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Today's News

  • Protecting our water

    We’re convinced that hydraulic fracturing, or fracking, just isn’t feasible in San Miguel County. Water is a major component to this method of oil-and-gas drilling, and some undisclosed chemicals get mixed in to contaminate the water, so it ruins this most valuable of natural resources. For that reason alone, we can’t imagine the county commissioners passing a toothless ordinance to regulate this method of extraction, and we expect that they won’t.

  • Editor's Note - Truth takes a back seat

    Here we are, in the depths of the 2012 presidential election campaign, and cold, hard facts have taken a back  seat to political spin.
    Both campaigns, and their superPAC backers, have become quite agile in manipulating the truth. And while many media outlets are performing an admirable service by calling the campaigns out on their falsifications, the truth is still getting bested by the politicos.

  • Dons win first game of season

    Three Nathan Vigil touchdowns.
    Three safeties.
    And one happy West Las Vegas football team.
    That was what the final tally read on Saturday afternoon at Santa Fe Indian School, as the visiting Dons celebrated their first win of the season — and their first under first-year head coach Robert Alarcon.
    West’s 38-6 victory gives the team a 1-6 record as it reaches its bye week and a chance to heal some injuries and gear up for the heart of the District 2-3A schedule.

  • Redbirds open district slate by running over Elks

    A nasty-looking storm system brought lightning to the Las Vegas area Friday night.
    Robertson’s Dominic Lucero brought the thunder.
    Lucero gained 115 yards rushing in the first half alone and ended up unofficially near the 200-yard mark as the Cardinals won their homecoming game —and District 2-3A opener — over Pojoaque Valley by a 24-15 margin.
    Penalties kept Robertson from a more robust output, and at least two scores were negated by the yellow flags.

  • Cowboys’ air attack drops Grizzlies

    Highlands outscored host Adams State 24-10 in the second half to break away for a 34-20 win in Rocky Mountain Athletic Conference football on Saturday afternoon in Alamosa, Colo.
    The Cowboys (6-1, 5-0)mustered only 35 yards rushing but more than made up for it with another prolific passing day.
    Emmanuel Lewis completed 36 of 67 passes for 437 yards and three touchdowns with one interception to keep NMHU unbeaten in RMAC play and tied with Colorado State-Pueblo for first place.

  • Looking Ahead - Sports - Oct. 15, 2012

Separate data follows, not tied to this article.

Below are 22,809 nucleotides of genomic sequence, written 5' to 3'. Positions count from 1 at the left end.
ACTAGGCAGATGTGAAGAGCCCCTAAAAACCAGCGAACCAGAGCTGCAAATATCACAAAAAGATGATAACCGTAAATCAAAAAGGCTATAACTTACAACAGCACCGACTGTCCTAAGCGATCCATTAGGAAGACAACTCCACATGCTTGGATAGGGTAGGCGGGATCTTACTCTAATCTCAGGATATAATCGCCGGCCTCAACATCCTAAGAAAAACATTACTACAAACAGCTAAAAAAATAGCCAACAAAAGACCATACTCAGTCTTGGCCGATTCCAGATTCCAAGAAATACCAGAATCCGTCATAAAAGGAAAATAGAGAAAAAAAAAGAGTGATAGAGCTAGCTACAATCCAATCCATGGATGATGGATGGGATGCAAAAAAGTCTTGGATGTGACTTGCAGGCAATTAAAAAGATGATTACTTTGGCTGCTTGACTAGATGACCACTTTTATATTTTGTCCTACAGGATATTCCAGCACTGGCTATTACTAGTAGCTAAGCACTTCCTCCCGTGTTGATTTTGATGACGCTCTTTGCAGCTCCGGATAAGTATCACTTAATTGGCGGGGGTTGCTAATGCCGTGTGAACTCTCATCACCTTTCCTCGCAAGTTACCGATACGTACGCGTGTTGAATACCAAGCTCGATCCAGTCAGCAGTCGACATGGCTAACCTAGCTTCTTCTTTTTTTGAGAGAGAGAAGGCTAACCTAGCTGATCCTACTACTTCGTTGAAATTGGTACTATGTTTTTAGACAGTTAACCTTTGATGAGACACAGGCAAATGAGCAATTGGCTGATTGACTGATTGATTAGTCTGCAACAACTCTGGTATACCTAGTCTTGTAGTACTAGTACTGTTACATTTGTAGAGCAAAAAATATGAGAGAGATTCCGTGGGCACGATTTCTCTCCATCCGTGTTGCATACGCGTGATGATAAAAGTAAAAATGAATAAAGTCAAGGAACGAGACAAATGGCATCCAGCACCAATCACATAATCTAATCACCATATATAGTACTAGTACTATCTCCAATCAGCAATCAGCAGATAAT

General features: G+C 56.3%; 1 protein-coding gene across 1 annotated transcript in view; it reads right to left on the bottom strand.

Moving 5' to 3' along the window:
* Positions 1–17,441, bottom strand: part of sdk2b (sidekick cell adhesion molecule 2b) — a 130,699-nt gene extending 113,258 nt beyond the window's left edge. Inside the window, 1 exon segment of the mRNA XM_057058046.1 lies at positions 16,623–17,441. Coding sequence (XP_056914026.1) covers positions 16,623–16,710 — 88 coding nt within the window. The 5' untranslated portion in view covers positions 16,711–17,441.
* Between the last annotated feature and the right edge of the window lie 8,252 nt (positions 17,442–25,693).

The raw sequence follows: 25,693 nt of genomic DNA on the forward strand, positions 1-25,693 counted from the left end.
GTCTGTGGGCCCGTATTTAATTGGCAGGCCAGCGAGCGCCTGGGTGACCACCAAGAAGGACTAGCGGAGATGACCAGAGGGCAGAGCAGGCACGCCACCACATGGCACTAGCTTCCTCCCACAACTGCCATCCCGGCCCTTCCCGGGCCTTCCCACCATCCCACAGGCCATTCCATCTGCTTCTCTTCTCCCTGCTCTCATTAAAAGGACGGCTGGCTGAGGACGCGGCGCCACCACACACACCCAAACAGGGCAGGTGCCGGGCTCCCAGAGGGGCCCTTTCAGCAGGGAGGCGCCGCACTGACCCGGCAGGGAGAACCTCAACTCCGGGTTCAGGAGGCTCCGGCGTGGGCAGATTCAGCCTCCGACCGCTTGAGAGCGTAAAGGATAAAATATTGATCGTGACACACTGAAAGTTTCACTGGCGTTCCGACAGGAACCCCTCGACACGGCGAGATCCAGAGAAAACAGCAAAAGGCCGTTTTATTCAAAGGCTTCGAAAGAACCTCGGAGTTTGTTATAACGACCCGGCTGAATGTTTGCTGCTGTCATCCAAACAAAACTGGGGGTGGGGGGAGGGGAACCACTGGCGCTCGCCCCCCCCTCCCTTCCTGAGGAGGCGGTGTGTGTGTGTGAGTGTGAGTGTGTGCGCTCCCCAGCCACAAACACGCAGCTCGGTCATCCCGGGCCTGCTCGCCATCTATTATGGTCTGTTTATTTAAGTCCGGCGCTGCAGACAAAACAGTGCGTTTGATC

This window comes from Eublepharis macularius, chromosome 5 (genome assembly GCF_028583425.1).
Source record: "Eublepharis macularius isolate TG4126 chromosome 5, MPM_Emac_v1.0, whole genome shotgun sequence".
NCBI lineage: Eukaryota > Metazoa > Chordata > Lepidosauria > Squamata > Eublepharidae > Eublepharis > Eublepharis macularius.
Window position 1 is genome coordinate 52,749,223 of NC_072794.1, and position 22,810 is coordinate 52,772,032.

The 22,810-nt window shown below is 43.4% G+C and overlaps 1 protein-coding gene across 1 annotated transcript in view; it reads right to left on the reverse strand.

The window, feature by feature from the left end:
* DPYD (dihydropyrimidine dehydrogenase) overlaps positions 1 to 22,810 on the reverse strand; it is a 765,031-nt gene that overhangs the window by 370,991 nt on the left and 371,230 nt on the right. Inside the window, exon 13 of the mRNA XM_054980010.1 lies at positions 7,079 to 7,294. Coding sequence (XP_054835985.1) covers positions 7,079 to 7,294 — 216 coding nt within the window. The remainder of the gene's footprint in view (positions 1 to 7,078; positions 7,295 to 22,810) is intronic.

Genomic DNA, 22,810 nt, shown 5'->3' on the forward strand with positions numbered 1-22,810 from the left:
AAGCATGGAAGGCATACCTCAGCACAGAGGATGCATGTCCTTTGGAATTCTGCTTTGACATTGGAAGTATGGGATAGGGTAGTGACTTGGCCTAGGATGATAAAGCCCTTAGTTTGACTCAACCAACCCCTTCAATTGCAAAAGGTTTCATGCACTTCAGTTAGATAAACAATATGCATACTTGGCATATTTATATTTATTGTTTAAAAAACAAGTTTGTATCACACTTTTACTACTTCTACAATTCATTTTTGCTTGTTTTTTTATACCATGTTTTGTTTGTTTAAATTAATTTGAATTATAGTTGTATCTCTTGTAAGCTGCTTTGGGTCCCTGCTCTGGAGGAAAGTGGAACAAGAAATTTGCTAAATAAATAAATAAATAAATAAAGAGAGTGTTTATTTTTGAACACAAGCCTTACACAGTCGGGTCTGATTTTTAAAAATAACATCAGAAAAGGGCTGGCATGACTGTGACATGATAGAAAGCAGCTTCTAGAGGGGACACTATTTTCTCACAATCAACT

Monday
    Football
    • Robertson JV at Raton, 4 p.m., Raton
    Volleyball
    • Memorial Middle School vs. Raton, 4 p.m., MMS gym

    Tuesday
    Volleyball
    • Pecos (A,B) at Monte del Sol, 5 p.m., Santa Fe
    • Robertson (A,B,C) at Raton, 4 p.m., Raton
    • West Las Vegas (A,B,C) vs. Taos, 4 p.m., Gillie Lopez Gym

    Wednesday
    No local sporting events scheduled

    Thursday
    Football

  • In Brief - Sports - Oct. 15, 2012

    From The Associated Press

    NHL talks could resume Tuesday

    Labor negotiations between the NHL and the locked-out players’ association may resume Tuesday after a four-day break.
    The location and the agenda have yet to be determined. The sides held two days of talks this week in New York without discussion of hockey-related revenue — the core economic issue that has prevented the NHL regular season from starting on time.

  • Weekend Roundup - Cowgirl skid hits nine matches

    A return to the Wilson Complex wasn’t enough to get the Highlands volleyball team off their current slide over the weekend. The Cowgirls lost to Rocky Mountain Athletic Conference foes Black Hills State (S.D.) and Chadron State (Neb.) on Friday and Saturday.
    NMHU is 6-15 overall and 2-9 in the conference.

  • Drilling takes center stage

    The difficult task of establishing regulations for the oil and gas industry in San Miguel County moved to the front burner this week as the County Commission began taking testimony on a draft ordinance that was developed by county staff.

  • Prices may rise - City school food change in works

    Roughly a month after parents and students at Las Vegas city schools went public with their disgust over the quality of food being served at schools, district officials say they are changing the way they do things.

    Menus have been changed, cooks have been sent to a class on food preparation and how to make food look appealing at Luna Community College, and the district is now serving fresh, regionally grown organic fruit to students at least once a week. The district is also considering increasing its meal prices so that it can improve the quality of its offerings.